There comes a point in time in the Search process when you find a candidate that seems to fit and you want to know as much as there is to know about them. One of the best ways to do this is through the process of doing references. My philosophy on references is that they should be used to get to know someone better, not to uncover some “red flag” that would change your mind about them. In my tenure in the Search Consulting business, I have yet to perform a reference that has eliminated a candidate. This is mostly due to the fact that when we ask the candidate for the names of references, and describe why we are going to contact these people, the names we will be given are going to be of people who will not say negative things about the candidate. Why would they give us references that would hurt their cause if they really want the job?
In many cases the hiring authority wants to make the calls to the references his/herself. I’m in favor of that when it is practical for the hiring authority to do so. When not, I am more than glad to perform the process. Over the years I have devised a series of questions that I like to ask. The answers to these questions are documented and added to the sheet of questions and forwarded to the hiring authority for their perusal. I make it clear to the person giving the reference that the information will go directly to he hiring authority and no one else not even the candidate. Remember these are “professional” references, not “character” references. Typically I like to get 3 references from the following: a former or current (if possible) boss, a peer group member, a customer or client, and a subordinate (if possible)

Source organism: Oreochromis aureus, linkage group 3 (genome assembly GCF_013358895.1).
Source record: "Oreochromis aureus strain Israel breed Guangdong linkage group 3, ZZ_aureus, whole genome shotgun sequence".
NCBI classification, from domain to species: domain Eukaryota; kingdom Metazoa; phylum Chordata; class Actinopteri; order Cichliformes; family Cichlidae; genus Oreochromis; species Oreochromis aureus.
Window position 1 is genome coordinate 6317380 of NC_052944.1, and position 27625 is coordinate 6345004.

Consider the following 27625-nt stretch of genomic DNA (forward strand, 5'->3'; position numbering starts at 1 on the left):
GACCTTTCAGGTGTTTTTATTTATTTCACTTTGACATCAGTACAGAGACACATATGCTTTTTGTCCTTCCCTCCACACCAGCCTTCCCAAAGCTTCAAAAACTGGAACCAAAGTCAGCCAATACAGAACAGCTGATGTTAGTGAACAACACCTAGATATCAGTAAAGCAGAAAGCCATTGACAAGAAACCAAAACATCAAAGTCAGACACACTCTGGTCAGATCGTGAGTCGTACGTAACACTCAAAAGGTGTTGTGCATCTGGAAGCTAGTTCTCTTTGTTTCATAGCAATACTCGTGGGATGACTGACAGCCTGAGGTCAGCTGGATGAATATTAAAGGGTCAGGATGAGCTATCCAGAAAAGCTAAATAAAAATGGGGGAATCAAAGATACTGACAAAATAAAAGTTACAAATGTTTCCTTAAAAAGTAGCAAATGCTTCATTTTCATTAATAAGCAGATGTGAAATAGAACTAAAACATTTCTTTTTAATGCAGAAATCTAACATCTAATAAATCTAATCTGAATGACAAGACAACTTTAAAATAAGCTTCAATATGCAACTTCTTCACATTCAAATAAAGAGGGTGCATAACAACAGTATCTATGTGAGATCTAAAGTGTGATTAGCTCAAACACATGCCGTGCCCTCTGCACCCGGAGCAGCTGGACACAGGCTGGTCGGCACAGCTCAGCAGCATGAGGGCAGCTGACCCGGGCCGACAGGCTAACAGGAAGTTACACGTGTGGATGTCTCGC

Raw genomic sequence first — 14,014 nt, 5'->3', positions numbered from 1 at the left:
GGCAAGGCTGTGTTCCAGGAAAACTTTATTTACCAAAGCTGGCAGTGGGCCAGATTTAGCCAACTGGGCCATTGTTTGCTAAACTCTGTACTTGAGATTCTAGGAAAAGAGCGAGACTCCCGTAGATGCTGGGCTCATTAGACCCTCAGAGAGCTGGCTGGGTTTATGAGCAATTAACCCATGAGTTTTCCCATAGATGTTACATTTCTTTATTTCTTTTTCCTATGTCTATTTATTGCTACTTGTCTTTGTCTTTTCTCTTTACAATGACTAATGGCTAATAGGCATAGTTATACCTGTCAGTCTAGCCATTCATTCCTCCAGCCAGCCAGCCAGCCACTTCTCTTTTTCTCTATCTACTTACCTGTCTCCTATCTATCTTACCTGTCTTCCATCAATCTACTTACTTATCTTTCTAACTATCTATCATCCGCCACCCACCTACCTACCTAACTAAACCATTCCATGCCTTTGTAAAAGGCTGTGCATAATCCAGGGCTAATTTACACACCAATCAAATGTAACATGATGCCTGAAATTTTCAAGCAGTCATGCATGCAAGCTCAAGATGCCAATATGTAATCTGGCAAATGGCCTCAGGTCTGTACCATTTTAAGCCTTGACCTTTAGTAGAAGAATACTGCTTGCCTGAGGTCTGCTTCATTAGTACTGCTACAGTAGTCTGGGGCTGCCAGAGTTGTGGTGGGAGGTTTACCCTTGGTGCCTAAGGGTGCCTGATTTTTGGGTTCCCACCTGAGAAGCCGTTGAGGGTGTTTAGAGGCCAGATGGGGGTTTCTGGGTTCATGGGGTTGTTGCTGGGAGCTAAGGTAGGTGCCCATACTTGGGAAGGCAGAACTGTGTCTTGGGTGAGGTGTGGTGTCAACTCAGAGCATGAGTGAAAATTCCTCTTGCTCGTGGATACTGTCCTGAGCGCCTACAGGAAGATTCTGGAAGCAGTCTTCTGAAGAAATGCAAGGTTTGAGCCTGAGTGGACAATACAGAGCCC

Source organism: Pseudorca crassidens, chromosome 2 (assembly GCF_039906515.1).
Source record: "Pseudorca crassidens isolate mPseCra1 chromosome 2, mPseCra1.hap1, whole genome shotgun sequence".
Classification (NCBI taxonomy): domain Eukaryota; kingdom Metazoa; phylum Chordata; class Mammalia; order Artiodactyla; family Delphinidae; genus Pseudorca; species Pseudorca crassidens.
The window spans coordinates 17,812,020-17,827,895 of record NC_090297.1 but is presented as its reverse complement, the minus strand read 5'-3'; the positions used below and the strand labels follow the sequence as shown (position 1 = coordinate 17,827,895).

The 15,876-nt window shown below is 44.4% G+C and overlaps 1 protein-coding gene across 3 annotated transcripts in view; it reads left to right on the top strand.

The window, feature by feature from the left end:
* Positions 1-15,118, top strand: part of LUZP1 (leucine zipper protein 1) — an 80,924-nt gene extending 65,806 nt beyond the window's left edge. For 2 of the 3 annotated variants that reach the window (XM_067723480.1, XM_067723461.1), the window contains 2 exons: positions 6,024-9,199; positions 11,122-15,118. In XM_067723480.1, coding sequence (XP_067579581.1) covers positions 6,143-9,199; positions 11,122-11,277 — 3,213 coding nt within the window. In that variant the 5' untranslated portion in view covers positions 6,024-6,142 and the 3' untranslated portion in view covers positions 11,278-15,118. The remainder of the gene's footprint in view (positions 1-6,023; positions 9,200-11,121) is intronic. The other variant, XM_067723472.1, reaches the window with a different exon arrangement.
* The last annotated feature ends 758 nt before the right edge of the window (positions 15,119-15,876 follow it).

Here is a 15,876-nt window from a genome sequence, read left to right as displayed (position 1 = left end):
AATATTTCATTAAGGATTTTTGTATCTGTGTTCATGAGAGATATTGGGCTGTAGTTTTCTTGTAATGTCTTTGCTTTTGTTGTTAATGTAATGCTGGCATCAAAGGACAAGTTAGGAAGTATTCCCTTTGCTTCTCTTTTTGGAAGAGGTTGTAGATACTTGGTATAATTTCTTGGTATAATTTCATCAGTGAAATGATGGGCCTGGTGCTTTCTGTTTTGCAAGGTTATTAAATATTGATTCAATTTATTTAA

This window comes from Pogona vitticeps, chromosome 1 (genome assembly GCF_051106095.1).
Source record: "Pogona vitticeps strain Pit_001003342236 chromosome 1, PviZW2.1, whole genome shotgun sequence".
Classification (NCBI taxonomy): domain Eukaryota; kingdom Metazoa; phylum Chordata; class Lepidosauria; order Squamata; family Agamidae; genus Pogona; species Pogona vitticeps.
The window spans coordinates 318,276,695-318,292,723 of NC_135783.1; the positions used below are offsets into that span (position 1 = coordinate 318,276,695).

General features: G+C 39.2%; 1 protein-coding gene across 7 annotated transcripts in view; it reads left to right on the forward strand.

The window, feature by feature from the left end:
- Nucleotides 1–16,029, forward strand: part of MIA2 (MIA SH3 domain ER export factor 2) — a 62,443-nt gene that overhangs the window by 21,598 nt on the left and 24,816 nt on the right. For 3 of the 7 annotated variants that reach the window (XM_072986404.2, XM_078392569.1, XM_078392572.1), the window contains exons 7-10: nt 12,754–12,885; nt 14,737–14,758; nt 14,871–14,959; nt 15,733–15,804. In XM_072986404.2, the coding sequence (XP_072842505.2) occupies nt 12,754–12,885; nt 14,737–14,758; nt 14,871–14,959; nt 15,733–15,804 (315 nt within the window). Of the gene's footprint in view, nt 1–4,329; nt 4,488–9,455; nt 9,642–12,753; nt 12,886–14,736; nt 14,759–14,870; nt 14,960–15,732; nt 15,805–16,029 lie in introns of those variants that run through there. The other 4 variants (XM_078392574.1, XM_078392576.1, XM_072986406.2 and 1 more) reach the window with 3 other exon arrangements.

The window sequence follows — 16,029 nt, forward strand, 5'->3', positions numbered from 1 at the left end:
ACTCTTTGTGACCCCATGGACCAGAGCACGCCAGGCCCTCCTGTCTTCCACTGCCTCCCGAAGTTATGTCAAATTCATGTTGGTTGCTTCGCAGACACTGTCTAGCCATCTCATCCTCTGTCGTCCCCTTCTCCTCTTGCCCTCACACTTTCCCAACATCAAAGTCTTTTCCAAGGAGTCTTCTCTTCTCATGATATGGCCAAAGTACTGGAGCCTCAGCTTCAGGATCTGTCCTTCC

Here are the questions I ask:
- What is your professional relationship with him/her?
- What were his/her responsibilities?
- How would you describe the quality and quantity of his/her work? Describe his/her “work ethic”.
- How would you describe his/her attitude and personality (positive/negative)? How would you describe his/her general emotional state (is he a moody person)? Have you ever observed him/her working under stress, or during a traumatic period in his life? Can he/she deal with, and when necessary, control his/her emotions?
- How would you describe his/her appearance (dress, grooming, casual vs. conservative)?
- How would you characterize the relationship with his/her staff?
- What are his/her strengths and successes?
- What are his/her weaknesses or failures?
- What is the most effective way to motivate him/her?
- How would you compare his/her performance with others who have had similar responsibilities?
- How does he/she handle admitting that he/she is wrong?
- How does he/she work with other people?
- How do you feel about his/her management practices, particularly in handling processes and people and his/her abilities to complete a project?
- Can you describe his/her abilities in training, developing, and motivating subordinates?
- How did senior management perceive him/her?
- What would subordinates (or peer group members) say about him/her?
- Under what circumstances did he/she leave his former employer?
- Is there anything else that you care to offer that we haven’t touched on?
- Has there ever been any question about his/her integrity?
- Would you hire him/her back if the situation were right?